More gambling arguments are on their way.
Rep. Steve Clouse, R-Ozark, the House budget chairman, told several media outlets on Monday that he planned to file legislation that would create an education lottery in Alabama.
Clouse’s bill would create a paper lottery with scratch-offs and PowerBall options, but would exclude video lottery terminals. Clouse said he expects it to generate around $167 million annually.
“We’re completely surrounded now by Mississippi, Georgia, Florida, and Tennessee that have lotteries,” Clouse said. “I think that could make a difference.”
Alabama is one of just five states in the country without a lottery, and it is now the only state in the South without one. Mississippi began its lottery this year.
Unlike recent lottery proposals, Clouse’s bill would create a pure education lottery, with 50 percent of proceeds going to fund pre-K and 50 percent to select college scholarships. There would also be a small percentage — around $400,000 annually — set aside to fund gambling addiction programs.
It is unlikely to breeze through the Legislature.
Multiple sources have told APR to expect as many as three lottery/gambling bills to land in the Legislature this session, and all will get significant play.
That likely has something to do with recent polling of voters in the state, which found various types of gaming, particularly sports books and lotteries, were extremely popular. Even the approval of full-fledged casinos scored highly. The numbers remained well above 50 percent even when the respondents were limited to likely registered Republican voters.
The only aspect that scored low with voters was the idea of granting the Poarch Band of Creek Indians a monopoly. Exclusivity is part of the tribe’s recent “$1 billion plan” proposal for the state. The plan would generate $1 billion, according to PCI figures, in the initial year and then about $350 million per year thereafter. That plan would also give the tribe exclusive gaming rights and approve the opening of two additional full casinos.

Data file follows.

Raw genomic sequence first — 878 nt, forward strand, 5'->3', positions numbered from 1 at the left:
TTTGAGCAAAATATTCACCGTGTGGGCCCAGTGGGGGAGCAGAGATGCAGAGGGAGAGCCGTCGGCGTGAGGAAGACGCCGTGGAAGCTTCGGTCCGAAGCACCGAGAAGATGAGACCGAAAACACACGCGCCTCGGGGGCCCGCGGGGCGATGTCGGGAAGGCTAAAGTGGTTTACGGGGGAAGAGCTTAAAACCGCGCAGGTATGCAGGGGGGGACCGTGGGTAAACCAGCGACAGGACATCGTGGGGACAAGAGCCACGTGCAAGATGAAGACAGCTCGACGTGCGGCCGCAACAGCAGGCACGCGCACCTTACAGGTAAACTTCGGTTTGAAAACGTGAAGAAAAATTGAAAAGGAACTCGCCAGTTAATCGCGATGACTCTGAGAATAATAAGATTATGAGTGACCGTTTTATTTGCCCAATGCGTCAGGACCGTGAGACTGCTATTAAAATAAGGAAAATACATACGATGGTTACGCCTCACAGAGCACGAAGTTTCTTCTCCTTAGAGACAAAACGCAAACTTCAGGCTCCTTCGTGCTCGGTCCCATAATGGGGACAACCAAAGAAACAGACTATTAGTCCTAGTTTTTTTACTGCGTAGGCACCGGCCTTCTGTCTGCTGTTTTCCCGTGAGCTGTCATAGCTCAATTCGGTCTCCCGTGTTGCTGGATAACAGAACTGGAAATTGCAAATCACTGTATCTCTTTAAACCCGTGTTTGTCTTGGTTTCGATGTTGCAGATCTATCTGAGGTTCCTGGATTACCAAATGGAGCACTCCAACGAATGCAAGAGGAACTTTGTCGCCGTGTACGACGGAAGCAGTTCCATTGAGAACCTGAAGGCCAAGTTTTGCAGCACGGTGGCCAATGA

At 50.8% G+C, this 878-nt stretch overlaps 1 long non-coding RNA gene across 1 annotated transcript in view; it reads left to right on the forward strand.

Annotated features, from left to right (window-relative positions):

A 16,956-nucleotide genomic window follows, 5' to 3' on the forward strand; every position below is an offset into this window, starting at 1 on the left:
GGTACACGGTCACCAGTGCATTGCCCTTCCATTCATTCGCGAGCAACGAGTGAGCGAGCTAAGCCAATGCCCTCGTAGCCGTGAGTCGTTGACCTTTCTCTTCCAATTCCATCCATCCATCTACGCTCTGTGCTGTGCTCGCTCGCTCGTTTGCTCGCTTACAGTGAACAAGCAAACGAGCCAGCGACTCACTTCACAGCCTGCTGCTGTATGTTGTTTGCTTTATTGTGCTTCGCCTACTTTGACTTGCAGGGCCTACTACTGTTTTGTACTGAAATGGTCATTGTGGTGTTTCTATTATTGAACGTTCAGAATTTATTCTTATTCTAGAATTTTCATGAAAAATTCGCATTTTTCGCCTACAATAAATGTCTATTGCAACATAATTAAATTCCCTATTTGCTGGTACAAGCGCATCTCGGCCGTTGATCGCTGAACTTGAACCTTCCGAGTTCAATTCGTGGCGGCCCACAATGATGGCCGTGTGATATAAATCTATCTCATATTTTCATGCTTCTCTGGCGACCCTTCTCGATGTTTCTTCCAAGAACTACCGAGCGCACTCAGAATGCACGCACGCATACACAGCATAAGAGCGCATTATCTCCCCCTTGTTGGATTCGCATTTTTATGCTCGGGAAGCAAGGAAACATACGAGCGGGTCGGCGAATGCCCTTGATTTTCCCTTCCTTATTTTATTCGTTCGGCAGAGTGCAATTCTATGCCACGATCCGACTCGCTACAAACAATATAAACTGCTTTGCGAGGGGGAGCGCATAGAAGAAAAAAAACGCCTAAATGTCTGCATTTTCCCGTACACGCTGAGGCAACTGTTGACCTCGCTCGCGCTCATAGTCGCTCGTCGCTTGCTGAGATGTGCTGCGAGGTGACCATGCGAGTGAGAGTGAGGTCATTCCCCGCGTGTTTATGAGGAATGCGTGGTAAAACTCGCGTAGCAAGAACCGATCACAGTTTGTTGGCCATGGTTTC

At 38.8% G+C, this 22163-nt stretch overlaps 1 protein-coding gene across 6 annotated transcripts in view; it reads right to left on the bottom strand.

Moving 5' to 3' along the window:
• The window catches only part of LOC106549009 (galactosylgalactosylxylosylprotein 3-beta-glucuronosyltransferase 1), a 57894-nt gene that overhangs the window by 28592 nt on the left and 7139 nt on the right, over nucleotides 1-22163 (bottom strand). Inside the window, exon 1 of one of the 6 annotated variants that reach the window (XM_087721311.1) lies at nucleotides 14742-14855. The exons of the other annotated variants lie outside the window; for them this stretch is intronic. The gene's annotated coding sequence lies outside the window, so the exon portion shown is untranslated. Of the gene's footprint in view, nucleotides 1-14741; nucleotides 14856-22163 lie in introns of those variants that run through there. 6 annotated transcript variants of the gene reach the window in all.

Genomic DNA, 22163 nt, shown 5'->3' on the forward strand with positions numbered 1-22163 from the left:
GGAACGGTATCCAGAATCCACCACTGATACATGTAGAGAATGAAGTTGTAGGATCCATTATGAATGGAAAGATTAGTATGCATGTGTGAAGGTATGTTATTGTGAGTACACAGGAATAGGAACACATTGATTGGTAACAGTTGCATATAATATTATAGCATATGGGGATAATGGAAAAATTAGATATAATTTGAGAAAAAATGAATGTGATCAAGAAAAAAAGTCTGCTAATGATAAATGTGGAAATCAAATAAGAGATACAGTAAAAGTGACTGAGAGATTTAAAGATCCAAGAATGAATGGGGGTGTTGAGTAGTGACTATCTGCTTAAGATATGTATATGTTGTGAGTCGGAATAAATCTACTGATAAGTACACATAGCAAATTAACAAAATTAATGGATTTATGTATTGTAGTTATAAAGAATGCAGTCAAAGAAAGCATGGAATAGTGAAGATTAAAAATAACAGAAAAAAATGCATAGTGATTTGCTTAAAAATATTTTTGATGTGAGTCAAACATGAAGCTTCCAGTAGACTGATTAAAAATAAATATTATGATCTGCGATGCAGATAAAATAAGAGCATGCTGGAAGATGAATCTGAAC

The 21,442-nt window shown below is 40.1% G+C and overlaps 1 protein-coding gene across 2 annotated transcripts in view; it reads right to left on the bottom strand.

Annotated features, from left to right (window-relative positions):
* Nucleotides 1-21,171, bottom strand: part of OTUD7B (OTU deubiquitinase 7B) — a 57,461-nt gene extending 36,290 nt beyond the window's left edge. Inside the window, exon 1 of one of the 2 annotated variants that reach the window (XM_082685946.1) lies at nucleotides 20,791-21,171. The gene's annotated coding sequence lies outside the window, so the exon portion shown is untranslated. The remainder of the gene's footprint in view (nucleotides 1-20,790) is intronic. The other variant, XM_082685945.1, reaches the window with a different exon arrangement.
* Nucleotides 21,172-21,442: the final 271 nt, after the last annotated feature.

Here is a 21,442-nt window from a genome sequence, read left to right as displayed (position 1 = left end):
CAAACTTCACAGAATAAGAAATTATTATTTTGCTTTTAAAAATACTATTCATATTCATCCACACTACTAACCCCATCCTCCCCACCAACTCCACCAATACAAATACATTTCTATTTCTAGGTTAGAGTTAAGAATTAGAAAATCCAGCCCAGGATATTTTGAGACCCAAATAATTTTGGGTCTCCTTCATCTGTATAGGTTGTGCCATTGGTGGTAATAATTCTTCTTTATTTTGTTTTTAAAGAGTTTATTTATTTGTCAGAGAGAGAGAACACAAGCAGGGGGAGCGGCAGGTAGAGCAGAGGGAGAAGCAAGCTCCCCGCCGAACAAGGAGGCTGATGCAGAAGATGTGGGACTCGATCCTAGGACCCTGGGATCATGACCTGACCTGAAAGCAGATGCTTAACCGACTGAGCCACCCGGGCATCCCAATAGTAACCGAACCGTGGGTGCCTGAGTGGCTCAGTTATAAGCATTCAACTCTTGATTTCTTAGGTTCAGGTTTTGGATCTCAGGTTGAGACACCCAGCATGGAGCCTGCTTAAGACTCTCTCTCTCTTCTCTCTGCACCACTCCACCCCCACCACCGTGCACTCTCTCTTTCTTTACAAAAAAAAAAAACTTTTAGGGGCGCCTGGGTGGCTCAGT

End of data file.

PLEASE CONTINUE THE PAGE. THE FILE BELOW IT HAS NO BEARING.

It’s unclear what level of support that plan has among lawmakers, but the tribe has put on a full-court media press. The state has been blanketed with radio and TV ads in every market, and mailers landed in mailboxes two weeks ago.
A simple paper lottery, such as the one Clouse has proposed, is also part of the PCI plan. Such a plan, which doesn’t allow for video lottery terminals, would help secure the tribe’s monopoly.
Last session, a gaming/lottery plan introduced by Sen. Jim McClendon would have provided a full-blown lottery, with the VLT machines available to both PCI and the four dog tracks in the state. The projected revenue from that lottery plan was nearly three times the take from the Clouse proposal, and that was before the governor negotiated a compact with PCI.
There is speculation that similar legislation could return this session.
Leadership in both houses have expressed interest in making a move on gambling this session — a willingness that hasn’t been there in most previous sessions. House Speaker Mac McCutcheon has stated publicly that he wants to push for a grand gaming package that puts the issue to rest once and for all — and also brings in a lot of money for the state. Senate President Pro Tem Del Marsh has pushed gaming bills in recent sessions, and he doesn’t seem less eager to do so this year.